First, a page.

Friday , October 18 2019
Home / Bleeding Hearths Libertarians

Bleeding Hearths Libertarians

How Government Regulations Are Harming Entrepreneurs

Editor’s Note. The following is a guest post written by Anastasia Boden. Anastasia is an attorney at the Pacific Legal Foundation’s Economic Liberty Project, where she challenges anti-competitive licensing laws and laws that restrict freedom of speech. The Pacific Legal Foundation fights against overbearing government bureaucracies and burdensome economic regulations that hold back entrepreneurs and business owners. To learn more about Pacific Legal Foundation’s work, visit:...

Read More »

The Pursuit: Arthur Brooks on Capitalism, Dignity, and Opportunity for All

I recently had an opportunity to watch The Pursuit, a relatively new documentary film featuring Arthur Brooks, former president of the American Enterprise Institute and author of The Conservative Heart and Love Your Enemies, among other books. It’s a pretty terrific film, directed by John Papola (of Keynes vs. Hayek “Fear the Boom and Bust” fame). In it, we follow Arthur Brooks as he travels to India, Barcelona, Mumbai, Kentucky, and other destinations to talk with people about...

Read More »

Should Philosophers Try to Cite More Minorities?

Here’s what seems like innocuous and even noble advice for authors and referees: Try to ensure that papers cite members of under-represented groups.I’m not so sure. I’m concerned that this proposal, rather than helping to fix the problem, doesn’t understand the problem or take the problem seriously.Some background: In most academic fields, the practice is that you cite pretty much everything relevant to your work. In philosophy, people tend to cite themselves, their friends, John...

Read More »

Cracks in Georgetown MSB’s Ivory Tower

Georgetown’s MSB teaches principles of good management but is not particularly interested in following them. A good illustration is in how we allocate merit raises. (N.B., I get very high merit scores and so currently benefit from the system we have. Nevertheless, it’s a bad system.) Each year, everyone gets a score for Research, Teaching, and Service. These are worth different percentages depending on rank. One’s raise depends on the weighted-average score. 1. The system is...

Read More »

Simone Sepe on *When All Else Fails*

Law professor Simone Sepe reviews When All Else Fails at NDPR. The review is thorough, but unfortunately for Sepe and fortunately for me, the main “critique” of the book misses the mark rather widely. The way it does so is of broader interest, I think, because it illustrates some common failings in statist-authoritarian philosophy. Sepe says: The basic difficulty with Brennan’s discussion, however, lies in his defense of the moral parity thesis (and correspondingly his criticism...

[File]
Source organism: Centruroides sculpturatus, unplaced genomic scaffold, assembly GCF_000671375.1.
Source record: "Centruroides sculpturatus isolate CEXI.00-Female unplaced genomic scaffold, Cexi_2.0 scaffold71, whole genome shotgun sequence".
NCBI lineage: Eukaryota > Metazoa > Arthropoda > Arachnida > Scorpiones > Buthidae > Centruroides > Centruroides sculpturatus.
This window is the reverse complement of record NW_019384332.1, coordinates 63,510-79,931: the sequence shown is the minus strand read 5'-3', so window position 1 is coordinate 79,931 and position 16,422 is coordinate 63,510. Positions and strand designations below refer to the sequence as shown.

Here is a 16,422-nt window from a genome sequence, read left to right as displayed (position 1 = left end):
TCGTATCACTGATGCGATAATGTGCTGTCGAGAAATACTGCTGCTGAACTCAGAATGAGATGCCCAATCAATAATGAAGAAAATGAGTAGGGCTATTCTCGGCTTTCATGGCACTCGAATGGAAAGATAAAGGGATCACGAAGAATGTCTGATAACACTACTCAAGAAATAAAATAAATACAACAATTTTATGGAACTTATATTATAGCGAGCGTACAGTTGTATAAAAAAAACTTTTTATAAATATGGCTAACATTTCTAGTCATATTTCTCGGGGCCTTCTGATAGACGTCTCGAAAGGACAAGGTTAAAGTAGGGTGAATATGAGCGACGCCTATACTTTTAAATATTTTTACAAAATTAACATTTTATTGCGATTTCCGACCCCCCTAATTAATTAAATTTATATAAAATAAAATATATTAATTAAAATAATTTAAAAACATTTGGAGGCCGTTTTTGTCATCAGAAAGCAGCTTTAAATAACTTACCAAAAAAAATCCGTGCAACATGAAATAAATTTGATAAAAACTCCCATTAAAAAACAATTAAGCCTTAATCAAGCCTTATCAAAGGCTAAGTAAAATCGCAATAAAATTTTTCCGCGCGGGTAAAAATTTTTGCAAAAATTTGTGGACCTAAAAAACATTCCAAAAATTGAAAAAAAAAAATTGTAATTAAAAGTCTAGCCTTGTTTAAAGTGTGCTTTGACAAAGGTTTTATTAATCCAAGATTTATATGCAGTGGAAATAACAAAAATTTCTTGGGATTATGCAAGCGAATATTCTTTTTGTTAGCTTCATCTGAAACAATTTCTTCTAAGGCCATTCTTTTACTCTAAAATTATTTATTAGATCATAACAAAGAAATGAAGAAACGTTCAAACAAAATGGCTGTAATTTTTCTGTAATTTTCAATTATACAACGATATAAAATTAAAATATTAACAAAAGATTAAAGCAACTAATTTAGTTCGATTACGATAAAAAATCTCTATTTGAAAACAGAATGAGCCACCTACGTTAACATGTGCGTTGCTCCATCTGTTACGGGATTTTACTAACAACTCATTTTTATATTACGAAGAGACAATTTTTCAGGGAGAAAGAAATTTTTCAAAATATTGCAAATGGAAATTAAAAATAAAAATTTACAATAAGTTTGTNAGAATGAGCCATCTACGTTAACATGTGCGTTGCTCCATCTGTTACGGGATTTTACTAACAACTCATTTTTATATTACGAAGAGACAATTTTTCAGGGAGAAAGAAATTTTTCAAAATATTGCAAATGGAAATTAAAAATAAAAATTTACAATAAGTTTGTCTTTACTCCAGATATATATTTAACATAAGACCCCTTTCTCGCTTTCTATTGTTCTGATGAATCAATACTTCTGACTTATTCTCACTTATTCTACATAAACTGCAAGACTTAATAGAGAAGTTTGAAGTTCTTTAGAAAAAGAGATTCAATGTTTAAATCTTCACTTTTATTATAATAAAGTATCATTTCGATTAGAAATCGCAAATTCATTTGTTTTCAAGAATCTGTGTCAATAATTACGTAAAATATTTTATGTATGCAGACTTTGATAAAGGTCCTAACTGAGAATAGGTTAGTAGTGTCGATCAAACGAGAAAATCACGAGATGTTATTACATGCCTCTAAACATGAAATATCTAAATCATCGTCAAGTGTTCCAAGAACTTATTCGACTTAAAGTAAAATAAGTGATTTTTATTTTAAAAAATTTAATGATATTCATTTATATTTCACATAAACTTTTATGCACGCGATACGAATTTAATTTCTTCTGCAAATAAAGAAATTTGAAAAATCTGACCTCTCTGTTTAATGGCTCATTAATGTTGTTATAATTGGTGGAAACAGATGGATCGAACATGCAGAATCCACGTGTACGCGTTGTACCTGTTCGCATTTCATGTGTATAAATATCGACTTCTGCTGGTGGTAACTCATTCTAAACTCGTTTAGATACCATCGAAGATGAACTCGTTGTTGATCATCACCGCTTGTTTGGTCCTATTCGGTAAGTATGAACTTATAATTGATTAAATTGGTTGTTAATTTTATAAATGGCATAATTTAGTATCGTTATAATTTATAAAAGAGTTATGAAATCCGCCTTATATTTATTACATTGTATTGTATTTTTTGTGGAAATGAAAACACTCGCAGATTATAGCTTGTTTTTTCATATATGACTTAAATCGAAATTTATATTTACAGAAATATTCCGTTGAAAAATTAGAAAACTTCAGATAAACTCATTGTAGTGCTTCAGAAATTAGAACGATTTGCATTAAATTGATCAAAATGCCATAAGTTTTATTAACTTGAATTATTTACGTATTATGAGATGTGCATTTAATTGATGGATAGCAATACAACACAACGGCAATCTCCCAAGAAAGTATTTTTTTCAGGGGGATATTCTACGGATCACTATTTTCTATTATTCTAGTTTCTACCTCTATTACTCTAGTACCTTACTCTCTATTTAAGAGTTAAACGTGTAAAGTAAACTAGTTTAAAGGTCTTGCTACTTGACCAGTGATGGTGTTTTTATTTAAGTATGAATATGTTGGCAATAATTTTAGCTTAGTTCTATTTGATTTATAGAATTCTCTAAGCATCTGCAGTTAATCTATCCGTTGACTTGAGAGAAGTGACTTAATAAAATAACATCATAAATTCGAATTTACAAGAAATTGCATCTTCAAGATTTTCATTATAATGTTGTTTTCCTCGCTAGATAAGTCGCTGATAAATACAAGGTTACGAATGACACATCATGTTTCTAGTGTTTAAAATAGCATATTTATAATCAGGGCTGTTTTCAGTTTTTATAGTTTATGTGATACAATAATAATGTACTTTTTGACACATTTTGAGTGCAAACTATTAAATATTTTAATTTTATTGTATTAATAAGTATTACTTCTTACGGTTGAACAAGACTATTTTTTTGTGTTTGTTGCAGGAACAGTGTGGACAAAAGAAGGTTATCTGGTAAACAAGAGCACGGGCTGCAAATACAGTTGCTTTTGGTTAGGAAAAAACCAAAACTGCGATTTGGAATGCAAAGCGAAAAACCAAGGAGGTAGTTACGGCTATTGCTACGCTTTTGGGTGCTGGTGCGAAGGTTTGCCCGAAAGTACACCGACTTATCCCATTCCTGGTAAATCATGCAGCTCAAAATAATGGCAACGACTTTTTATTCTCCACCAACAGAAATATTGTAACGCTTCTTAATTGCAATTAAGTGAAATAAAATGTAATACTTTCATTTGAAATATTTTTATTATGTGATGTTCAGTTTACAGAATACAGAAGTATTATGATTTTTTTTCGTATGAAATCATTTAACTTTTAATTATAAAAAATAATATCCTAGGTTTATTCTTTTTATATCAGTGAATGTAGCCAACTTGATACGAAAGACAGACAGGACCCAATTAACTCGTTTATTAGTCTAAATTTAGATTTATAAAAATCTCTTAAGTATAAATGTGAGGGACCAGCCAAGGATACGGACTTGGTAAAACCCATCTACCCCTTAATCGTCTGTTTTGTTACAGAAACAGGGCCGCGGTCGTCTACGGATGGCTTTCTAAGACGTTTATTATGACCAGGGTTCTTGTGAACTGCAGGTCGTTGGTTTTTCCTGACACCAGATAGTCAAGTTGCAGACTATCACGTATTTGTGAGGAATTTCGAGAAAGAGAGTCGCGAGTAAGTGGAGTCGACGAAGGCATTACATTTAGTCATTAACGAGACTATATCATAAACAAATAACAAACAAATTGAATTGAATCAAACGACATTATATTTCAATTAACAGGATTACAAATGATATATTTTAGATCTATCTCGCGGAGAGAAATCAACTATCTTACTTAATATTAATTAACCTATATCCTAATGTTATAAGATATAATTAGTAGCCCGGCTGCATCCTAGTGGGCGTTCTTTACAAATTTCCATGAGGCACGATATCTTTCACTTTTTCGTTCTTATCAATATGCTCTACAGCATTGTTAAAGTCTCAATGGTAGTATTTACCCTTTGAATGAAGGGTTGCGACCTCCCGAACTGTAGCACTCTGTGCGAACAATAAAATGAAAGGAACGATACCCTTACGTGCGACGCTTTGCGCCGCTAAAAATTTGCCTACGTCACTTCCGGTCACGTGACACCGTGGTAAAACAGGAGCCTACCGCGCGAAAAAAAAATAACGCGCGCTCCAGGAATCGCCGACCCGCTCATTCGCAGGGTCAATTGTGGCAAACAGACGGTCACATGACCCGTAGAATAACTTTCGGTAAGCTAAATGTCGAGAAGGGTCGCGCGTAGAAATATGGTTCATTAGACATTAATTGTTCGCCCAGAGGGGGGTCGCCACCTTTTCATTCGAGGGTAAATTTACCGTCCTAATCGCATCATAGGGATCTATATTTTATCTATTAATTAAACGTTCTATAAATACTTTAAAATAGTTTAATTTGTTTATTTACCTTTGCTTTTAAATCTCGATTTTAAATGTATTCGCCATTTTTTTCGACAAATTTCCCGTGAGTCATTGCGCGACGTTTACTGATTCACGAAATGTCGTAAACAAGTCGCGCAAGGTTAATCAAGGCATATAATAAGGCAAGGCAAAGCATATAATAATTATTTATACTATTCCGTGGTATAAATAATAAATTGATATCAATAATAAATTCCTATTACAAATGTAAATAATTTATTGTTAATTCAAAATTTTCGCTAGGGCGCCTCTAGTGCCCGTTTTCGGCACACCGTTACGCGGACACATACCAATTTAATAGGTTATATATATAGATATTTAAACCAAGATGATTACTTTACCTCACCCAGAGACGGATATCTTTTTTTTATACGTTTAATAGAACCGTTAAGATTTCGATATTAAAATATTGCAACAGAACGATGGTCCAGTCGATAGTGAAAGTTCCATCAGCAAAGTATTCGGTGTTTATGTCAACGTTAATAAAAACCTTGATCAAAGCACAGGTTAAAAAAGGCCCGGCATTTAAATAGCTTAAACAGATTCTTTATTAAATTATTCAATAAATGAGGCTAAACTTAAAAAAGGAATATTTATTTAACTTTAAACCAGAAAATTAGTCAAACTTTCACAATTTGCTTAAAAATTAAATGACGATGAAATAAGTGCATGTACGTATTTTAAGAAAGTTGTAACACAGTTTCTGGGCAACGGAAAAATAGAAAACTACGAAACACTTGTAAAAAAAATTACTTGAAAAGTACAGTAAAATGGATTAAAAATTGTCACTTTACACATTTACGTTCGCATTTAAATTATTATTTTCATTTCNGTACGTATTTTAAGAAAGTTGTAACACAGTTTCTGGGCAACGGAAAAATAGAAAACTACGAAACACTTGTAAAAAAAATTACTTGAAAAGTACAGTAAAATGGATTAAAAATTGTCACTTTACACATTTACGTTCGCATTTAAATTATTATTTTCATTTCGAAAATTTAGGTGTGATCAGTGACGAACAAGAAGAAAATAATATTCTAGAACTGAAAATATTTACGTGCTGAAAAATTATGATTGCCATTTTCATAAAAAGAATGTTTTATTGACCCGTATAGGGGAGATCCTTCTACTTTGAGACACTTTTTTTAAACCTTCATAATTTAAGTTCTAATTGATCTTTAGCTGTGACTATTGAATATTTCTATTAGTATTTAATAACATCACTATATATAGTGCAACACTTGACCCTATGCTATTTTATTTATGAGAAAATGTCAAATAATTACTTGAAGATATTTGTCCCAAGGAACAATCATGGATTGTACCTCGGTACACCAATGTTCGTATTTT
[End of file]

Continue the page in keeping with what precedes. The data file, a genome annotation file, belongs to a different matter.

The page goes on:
Read More »

Convivencia, In My Dreams It Always Seems

Andalusiawith fields full of grainI have to see youagain and again A Muslim and a Christian playing dueling banjos (13th century). Mediæval Andalusia, or al-Andalus, was the region of Iberia under Muslim rule, its constantly shifting boundaries comprising, at their greatest extent, the entire territory of modern Spain and Portugal (plus a bit more), and at their smallest extent, just the area around Granada. (So, not quite the same territory as “Andalusia” today.) This period, known...

Read More »

Molinari Review I.1 Now Free Online, Molinari Review I.2 Heading to Print

In celebration of the 17th anniversary of the Molinari Institute, we’re happy to announce: a) The long-awaited second issue of the Molinari Review will be published later this month. More details soon! b) In the meantime, the entire first issue is now available for free online on the journal’s archive page. You can download either individual articles or the whole thing. Contents include: “The Right to Privacy Is Tocquevillean, Not Lockean: Why It Matters” by Julio Rodman...

Read More »

Do We Need Government? No, But You Need This Anthology

A long-awaited anthology I’m scheduled to appear in (with a couple of pieces on the question “Do We Need Government?”) has now, I hear, been split into two – one volume on metaphysics and epistemology, and the other on ethics, æsthetics, and politics – and in that form (and with a bunch of historical selections deleted) is/are finally slouching toward publication; see the tables of contents here and here. Some old friends are in it/them too, as you’ll see (if you know who my old...

Read More »

On liberalism and democracy

I have a new podcast discussion with our friends at the Institute for Liberal Studies here. The new ILS podcast, “The curious task”, is hosted by Alex Aragona and its overall site is here; previous guests include Nigel Ashford and Peter Jaworski. Published on: August 21, 2019August 21, 2019Author: Jacob T. Levy

Read More »

On the Latest Brouhaha in Academic Philosophy

Daily Nous posted this badly written letter yesterday: http://dailynous.com/2019/08/06/recognizing-gender-critical-feminism-anti-trans-activism-guest-post/ It claims that Gender Critical Feminists aren’t engaging in scholarship when they…get this…publish papers or conduct interviews where they argue for GCF. Rather, they are really doing activism (which, presumably, means they are less protected by norms of academic freedom). But the authors don’t argue for this position, really....

Read More »